Saturday, April 03, 2004

Whatever you want to do is all right with me.

In my former life as a supervisor in the music department of the largest MegaStorders in the country, my favorite regularly assigned task (and, yes, I assigned myself the task—particularly because I didn't trust any of the department's slack motherfuckers to do it even half as well as I did) was the daunting process of alphabetizing, organizing, dividing and otherwise caring for the pop/rock compilations. It was tedious and time-consuming and ultimately futile since the minute the area was left unattended, the masses would descend upon it with fervor, examining the discs and throwing them back wherever they saw fit—most often somewhere in the adjacent Country section. Bastards!

Still, the time spent was worth it to me, if for no other reason than I became aware of every tribute album the buyers in Ann Arbor allowed us to stock and, subsequently, my vast knowledge of Trivial Shit No One Else In The World Cares About In The Least increased tenfold. That said, the unfortunate truth is that—most likely as a result of the fact that people working music retail have to sign contracts to be the most condescending, apathetic, contrary, negative, know-it-all grumps on the planet and that I was working at MegaStorders, of all places, and made nowhere near enough of a wage to actually shell out the required $18-a-disc fee for anything there that caught my interest—I was jaded as hell and immediately thought everything there to be total crap, whether or not I had anything to go on besides the album's cover and/or the record label that produced it.

One of the many CDs I often sneered at—while lovingly placing it exactly where it was supposed to be, of course—was 1998's electronica (heh, remember back in the old days before the -core and -wave suffixes affixed themselves to every fucking genre and we called it electronica?) tribute to the Pulp Fiction soundtrack. And the sorta-cool/sorta-cheesy cover art probably didn't help. Well, many years have passed since those dark (darkcore?) days, and my current daily Wellbutrin/Zoloft cocktail has retroactively allowed me to sit back, relax and float downstream toward the masterpiece of a synthcore geekwave concept album that is CyberPunk Fiction.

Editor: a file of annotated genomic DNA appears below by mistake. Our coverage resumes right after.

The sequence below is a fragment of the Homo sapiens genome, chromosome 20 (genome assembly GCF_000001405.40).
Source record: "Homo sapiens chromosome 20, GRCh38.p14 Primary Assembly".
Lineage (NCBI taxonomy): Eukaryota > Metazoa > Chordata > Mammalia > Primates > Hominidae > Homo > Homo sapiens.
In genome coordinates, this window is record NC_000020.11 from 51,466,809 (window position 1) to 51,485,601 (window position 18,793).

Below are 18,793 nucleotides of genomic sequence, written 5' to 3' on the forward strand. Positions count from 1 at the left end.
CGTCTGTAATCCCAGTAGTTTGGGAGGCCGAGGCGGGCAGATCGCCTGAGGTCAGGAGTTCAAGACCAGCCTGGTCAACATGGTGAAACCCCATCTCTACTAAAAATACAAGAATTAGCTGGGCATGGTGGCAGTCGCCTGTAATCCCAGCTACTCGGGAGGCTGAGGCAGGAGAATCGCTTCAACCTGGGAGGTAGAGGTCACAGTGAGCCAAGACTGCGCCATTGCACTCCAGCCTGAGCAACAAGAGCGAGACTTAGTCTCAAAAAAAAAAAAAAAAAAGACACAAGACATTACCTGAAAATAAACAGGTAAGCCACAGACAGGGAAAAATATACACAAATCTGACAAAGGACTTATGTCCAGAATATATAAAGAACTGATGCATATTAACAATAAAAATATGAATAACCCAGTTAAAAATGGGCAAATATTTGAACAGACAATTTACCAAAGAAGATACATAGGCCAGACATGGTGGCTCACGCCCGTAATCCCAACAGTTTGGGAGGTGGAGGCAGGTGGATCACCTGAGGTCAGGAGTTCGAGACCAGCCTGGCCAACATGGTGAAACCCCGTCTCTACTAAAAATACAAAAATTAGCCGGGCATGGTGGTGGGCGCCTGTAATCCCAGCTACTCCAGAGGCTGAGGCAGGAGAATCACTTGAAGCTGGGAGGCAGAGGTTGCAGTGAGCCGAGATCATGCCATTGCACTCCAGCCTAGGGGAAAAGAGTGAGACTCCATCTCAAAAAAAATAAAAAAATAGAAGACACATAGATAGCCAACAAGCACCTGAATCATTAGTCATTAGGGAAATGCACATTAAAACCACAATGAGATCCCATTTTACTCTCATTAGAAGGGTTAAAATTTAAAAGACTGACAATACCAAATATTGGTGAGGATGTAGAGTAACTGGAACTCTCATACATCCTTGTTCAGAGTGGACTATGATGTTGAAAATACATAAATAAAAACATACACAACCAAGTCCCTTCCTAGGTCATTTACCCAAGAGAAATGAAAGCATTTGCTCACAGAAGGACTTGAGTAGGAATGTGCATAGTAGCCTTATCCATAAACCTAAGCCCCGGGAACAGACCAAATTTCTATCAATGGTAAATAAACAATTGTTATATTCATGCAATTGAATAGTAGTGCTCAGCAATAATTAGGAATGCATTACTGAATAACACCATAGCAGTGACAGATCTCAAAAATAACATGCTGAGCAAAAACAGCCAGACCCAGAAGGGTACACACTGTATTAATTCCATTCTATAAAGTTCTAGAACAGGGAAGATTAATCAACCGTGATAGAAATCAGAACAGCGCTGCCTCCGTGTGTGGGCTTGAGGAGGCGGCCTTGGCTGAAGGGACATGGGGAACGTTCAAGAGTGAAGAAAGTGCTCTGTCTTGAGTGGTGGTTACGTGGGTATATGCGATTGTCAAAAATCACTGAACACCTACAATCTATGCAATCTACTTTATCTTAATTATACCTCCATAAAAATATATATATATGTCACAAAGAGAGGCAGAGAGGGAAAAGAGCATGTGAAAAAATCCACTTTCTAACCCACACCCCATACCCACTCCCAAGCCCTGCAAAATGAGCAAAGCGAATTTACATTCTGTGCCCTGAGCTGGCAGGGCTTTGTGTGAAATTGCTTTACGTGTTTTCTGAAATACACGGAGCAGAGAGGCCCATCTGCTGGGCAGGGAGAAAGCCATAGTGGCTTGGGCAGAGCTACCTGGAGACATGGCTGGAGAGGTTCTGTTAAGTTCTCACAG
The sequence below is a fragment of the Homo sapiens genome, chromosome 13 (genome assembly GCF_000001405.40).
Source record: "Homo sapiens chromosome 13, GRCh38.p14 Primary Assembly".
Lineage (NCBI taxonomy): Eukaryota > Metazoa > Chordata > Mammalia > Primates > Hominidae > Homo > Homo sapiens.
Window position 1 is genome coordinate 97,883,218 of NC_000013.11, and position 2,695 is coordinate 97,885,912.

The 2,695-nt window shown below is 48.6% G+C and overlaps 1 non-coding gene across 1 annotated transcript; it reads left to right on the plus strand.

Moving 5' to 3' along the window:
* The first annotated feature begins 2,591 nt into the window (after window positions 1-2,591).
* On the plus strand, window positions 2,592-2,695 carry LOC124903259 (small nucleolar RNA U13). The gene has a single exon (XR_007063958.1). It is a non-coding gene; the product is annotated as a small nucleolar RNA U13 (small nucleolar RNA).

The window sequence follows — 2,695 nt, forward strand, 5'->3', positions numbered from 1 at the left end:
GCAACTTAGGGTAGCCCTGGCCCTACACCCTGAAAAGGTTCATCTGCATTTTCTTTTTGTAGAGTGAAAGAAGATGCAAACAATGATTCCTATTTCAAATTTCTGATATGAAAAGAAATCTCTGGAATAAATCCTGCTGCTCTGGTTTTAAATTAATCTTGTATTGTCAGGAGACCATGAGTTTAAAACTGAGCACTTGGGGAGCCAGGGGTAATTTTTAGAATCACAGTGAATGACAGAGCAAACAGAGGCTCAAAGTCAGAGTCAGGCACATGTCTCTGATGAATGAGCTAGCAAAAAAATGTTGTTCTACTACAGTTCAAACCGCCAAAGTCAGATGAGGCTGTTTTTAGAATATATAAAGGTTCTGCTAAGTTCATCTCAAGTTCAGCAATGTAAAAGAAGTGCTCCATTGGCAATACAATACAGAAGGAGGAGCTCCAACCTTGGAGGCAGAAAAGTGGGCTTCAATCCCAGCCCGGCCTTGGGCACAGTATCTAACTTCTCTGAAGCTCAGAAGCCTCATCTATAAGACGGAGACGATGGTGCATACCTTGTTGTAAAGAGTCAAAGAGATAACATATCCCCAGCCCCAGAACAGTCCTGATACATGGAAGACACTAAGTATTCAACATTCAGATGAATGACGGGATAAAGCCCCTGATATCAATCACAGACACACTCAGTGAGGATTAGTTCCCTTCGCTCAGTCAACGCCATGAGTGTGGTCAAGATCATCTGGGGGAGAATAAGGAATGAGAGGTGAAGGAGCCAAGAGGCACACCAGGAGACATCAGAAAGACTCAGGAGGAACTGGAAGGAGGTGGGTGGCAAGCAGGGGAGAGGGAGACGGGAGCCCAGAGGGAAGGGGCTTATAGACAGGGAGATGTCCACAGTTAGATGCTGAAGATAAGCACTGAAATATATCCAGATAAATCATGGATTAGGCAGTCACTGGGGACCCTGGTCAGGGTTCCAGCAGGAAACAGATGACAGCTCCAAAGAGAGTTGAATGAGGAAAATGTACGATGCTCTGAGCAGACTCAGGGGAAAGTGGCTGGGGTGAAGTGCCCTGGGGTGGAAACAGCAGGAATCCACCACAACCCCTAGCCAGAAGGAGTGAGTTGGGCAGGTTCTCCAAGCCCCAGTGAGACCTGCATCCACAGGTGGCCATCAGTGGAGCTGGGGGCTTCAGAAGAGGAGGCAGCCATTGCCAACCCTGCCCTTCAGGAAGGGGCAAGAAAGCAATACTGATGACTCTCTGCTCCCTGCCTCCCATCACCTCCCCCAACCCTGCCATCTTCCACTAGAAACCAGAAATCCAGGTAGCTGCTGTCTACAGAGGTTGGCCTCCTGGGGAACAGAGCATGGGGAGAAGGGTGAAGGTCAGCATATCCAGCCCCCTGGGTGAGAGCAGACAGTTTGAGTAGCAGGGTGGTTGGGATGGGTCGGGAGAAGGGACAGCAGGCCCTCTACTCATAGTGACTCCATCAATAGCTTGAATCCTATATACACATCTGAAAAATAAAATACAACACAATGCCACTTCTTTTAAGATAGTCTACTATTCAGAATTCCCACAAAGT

A song-for-song (and more, since "You Never Can Tell," "Flowers on the Wall" and "Girl, You'll be a Woman Soon" are given two versions each) homage to the original film soundtrack, CPF is honestly one of the most intriguingly fun cover compilations I've yet to find. And the spoken sound bytes emulating the dialogue-only tracks from the OST are dead-on (I'm willing to overlook the mispronunciation of Linux if you are) and are probably already in the permanent playlists of every true computer nerd in the world. Readers, please note how difficult that is for me to say: I'm not a big fan of electronic music. Likewise, I'm by no means down with the types of jokes sysadmins tell around the water cooler. Still, this tome released by the now-defunct Re-Constriction label is a true gem full of original, often upbeat, mostly unrecognizable interpretations. Synth/goth/industrial (sleepcore?) cover albums are a freakin' dime a dozen. They trudge on and on in the most predictable drone and make you want to slit your wrists—and not because you're deep like The Crow. But CPF, on the other hand, is worth a good 10 cents all on its own, probably more. Seek it out. Own it.

  • Christ Analogue "Let's Stay Together" (Al Green cover)
    It's blasphemy, I know, but I've never understood why Al Green and Barry White are so widely considered the sex kings of the music world. Their standard slow-jam ballads are the last things I'd want to listen to while I "got it on." Those songs make me want to go to sleep rather than want to sleep with someone. I need a rhythm, a beat and lyrics sung by someone who sounds like a pretentious asshole. That's what gets me hot. I'm into havin' sex, I ain't into makin' love. This version of LST gives off the perfect fuck-me vibe—you know ... the same driving rhythm and soft-yet-gruff Reznoriffic vocals that got you hard and made you want to fondle yourself the first time you listened to Pretty Hate Machine in its entirety. (Don't deny it.)

  • "Electro Body Music" (spoken dialogue homage)

  • Collide "Son of a Preacher Man" (Dusty Springfield cover)
    I go way back with Dusty. Well, as far back as someone born in 1972 can, I suppose. Let's just say I was a fan prior to her work with the Pet Shop Boys and certainly well-before 1995 when the release of Pulp Fiction skyrocketed SOAPM it into severe ubiquity. Seriously, have you seen how many American Idol hopefuls have butchered this classic? I wouldn't have been anywhere near as excited initially to hear it in the movie had I known how many sorority members would suddenly be singing it at karaoke bars, I swear. But, ironically, it's SOAPM's ubiquity that makes me absolutely adore this cover. Collide, whose name perfectly describes the manner in which this duo smashes head-on into this track and makes it their own, has done the previously unthinkable and all but erased the multiple renditions I've heard by wannabe pop stars or thong-exposing drunk girls that have been resonating in my nightmares for years now.

  • "User Friendliness Goes a Long Way" (spoken dialogue homage)
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